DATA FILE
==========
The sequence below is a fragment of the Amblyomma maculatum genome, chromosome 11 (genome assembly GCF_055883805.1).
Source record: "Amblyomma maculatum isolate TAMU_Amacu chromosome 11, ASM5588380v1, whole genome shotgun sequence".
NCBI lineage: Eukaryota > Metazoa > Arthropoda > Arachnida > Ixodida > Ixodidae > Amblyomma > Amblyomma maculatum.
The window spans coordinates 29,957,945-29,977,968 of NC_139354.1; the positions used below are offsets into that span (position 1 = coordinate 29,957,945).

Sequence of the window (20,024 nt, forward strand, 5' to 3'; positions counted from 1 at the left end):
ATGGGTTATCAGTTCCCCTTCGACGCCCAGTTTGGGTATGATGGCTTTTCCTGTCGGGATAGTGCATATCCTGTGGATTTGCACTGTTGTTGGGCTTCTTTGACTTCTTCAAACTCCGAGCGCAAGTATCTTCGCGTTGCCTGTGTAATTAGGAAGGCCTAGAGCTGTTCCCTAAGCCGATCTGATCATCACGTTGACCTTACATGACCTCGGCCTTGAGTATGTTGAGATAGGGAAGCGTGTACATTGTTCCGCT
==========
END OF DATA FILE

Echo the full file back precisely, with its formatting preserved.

The sequence below is a fragment of the Amblyomma maculatum genome, chromosome 11 (genome assembly GCF_055883805.1).
Source record: "Amblyomma maculatum isolate TAMU_Amacu chromosome 11, ASM5588380v1, whole genome shotgun sequence".
NCBI lineage: Eukaryota > Metazoa > Arthropoda > Arachnida > Ixodida > Ixodidae > Amblyomma > Amblyomma maculatum.
The window spans coordinates 29,957,945-29,977,968 of NC_139354.1; the positions used below are offsets into that span (position 1 = coordinate 29,957,945).

Sequence of the window (20,024 nt, forward strand, 5' to 3'; positions counted from 1 at the left end):
ATGGGTTATCAGTTCCCCTTCGACGCCCAGTTTGGGTATGATGGCTTTTCCTGTCGGGATAGTGCATATCCTGTGGATTTGCACTGTTGTTGGGCTTCTTTGACTTCTTCAAACTCCGAGCGCAAGTATCTTCGCGTTGCCTGTGTAATTAGGAAGGCCTAGAGCTGTTCCCTAAGCCGATCTGATCATCACGTTGACCTTACATGACCTCGGCCTTGAGTATGTTGAGATAGGGAAGCGTGTACATTGTTCCGCT